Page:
No one knows what he is doing while he is acting rightly, but of what is wrong we are always conscious.

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No one would talk much in society if he only knew how often he misunderstands others. No productiveness of the highest kind, no remarkable discovery, no great thought which bears fruit and has results, is in the power of any one; such things are exalted above all earthly control. No wonder we are all more or less pleased with mediocrity, since it leaves us at rest, and gives the same comfortable feeling as when one associates with his equals.

Not the maker of plans and promises, but rather he who offers faithful service in small matters is most welcome to one who would achieve what is good and lasting. Not to believe in God, but to acknowledge Him when and wheresoever He reveals Himself, is the one sole blessedness of man on earth. Nothing altogether passes away without result. We are here to leave that behind us which will never die. Nothing can be so injurious to progress as to be altogether blamed or altogether praised.

Nothing exposes us more to madness than distinguishing ourselves from others, and nothing more contributes to maintain our common-sense than living in community of feeling with other people. Nothing is good for a nation but that which arises from its core and its own general wants. Nothing is more natural than that we should grow giddy at a great sight which comes unexpectedly before us, to make us feel at once our littleness and our greatness.

But there is not in the world any truer enjoyment than at the moment when we are thus made giddy for the first time. Nothing on earth is without difficulty. Only the inner impulse, the pleasure it gives and love enable us to surmount obstacles; to make smooth our way, and lift ourselves out of the narrow grooves in which other people sorrowfully distress themselves. Nur immer zu! In thy nothing hope I to find the all. O was sind wir Grossen auf der Woge der Menschheit?

We fancy we rule over it, and it sways us up and down, hither and thither. Objects in pictures should be so arranged as by their very position to tell their own story. Of a thoroughly crazy and defective artist we may indeed say he has everything from himself; but of an excellent one, never. Of all the superstitions which infest the brains of weak mortals, the belief in prophecies, presentiments, and dreams, seems to me amongst the most pitiful and pernicious. Of error we can talk for ever, but truth demands that we should lay it to heart and apply it. Of great men no one should speak but one who is as great as they, so as to be able to see all round them.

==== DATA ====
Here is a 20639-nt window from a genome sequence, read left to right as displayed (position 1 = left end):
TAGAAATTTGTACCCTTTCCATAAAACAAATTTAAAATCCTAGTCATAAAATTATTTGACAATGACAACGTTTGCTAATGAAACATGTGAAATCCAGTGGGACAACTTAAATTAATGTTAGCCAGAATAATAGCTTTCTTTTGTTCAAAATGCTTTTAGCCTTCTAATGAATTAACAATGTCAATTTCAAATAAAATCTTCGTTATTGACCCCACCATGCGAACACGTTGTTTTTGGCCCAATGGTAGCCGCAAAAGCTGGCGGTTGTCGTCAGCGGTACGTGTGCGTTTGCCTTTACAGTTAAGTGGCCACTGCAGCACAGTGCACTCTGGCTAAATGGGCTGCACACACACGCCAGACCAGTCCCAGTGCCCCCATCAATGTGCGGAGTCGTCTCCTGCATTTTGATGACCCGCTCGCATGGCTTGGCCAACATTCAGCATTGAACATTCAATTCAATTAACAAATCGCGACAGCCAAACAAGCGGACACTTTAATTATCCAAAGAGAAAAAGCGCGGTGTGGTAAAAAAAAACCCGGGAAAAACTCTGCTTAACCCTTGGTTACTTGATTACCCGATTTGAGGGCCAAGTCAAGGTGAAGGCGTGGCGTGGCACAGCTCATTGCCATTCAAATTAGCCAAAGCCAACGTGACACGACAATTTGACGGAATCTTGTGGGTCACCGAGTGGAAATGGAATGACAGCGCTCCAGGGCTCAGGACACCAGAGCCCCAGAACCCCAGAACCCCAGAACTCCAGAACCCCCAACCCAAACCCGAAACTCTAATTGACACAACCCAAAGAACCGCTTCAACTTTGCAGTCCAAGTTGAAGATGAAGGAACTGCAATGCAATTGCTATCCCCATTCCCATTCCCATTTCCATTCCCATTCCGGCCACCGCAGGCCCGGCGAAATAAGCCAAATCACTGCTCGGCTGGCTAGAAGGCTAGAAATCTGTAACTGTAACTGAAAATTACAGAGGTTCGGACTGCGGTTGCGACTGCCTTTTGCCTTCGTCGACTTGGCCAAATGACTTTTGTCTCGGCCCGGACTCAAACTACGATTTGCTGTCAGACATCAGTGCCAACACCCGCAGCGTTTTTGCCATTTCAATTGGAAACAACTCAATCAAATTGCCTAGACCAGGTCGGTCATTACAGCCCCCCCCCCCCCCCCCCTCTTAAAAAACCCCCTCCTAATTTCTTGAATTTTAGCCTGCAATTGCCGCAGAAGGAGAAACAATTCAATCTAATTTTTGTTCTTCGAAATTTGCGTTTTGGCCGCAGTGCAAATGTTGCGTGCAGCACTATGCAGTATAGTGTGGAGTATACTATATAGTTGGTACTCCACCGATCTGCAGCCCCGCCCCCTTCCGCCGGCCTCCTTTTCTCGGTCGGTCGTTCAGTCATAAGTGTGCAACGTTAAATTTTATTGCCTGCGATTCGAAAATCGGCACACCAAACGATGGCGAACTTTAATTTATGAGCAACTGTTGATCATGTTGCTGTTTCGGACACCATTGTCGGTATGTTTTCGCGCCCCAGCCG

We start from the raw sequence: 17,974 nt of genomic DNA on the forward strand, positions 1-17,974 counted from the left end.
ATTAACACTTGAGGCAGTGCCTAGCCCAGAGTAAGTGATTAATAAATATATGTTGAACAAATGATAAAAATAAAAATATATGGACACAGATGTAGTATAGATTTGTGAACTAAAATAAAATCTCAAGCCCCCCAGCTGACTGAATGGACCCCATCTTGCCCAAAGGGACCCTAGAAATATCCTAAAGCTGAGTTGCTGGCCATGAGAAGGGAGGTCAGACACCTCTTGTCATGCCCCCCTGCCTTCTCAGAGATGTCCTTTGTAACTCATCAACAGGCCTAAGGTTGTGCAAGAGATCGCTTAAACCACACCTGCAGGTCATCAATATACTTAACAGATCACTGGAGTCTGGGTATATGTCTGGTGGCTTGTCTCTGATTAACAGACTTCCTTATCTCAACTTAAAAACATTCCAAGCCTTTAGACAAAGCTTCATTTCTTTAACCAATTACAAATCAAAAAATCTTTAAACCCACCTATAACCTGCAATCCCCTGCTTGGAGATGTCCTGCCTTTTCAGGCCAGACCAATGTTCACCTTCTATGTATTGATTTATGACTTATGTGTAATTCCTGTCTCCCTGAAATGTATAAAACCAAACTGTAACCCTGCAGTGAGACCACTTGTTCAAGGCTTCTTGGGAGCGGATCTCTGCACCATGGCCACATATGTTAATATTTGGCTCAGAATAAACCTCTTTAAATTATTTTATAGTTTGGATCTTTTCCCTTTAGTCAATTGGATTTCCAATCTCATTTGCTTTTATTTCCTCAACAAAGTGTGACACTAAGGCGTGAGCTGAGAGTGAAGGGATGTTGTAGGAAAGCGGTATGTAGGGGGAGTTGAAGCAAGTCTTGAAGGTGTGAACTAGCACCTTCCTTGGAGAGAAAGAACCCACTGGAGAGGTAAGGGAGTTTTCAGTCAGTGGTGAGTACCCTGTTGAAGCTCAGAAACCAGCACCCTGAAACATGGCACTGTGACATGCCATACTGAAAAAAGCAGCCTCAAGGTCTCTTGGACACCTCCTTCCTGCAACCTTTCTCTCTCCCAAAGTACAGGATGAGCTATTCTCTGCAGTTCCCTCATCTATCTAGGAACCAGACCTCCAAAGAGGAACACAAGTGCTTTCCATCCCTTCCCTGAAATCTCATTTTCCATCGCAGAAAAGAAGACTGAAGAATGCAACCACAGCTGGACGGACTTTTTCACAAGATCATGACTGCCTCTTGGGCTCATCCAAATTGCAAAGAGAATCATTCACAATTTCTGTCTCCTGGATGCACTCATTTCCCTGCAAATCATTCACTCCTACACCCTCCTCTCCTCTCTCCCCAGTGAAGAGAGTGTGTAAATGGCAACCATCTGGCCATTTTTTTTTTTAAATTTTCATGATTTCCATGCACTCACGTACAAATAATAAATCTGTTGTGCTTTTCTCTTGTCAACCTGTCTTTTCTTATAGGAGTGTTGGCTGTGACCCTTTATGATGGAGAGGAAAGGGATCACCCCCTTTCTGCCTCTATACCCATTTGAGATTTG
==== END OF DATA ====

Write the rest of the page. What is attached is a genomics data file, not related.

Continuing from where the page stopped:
Of the Beautiful we are seldom capable, oftener of the Good; and how highly should we value those who endeavour, with great sacrifices, to forward that good among their fellows! Old men lose one of the most precious rights of man, that of being judged by their peers. On this account is the Bible a book of eternally effective power, because, as long as the world lasts, no one will step forward and say: I comprehend it in the whole and understand it in the particular; but we modestly say: In the whole it is venerable, and in the particular practicable anwendar.

Once for all, beauty remains undemonstrable; it appears to us as in a dream, when we behold the works of the great poets and painters, and, in short, of all feeling artists. One born on the glebe comes by habit to belong to it; the two grow together, and the fairest ties are spun from the union.

One can never know at the first moment what may, at a future time, separate itself from the rough experience as true substance. One cannot say that the rational is always beautiful; but the beautiful is always rational, or at least ought to be so. One could not wish any man to fall into a fault; yet it is often precisely after a fault, or a crime even, that the morality which is in a man first unfolds itself, and what of strength he as a man possesses, now when all else is gone from him.

One finds human nature everywhere great and little, beautiful and ugly. Go on bravely working. One must believe in simplicity, in what is simple, in what is originally productive, if one wants to go the right way. This, however, is not granted to every one; we are born in an artificial state, and it is far easier to make it more artificial still than to return to what is simple. One must take a pleasure in the shell till one has the happiness to arrive at the kernel. One need only utter something that flatters indolence and conceit to be sure of plenty of adherents among commonplace people.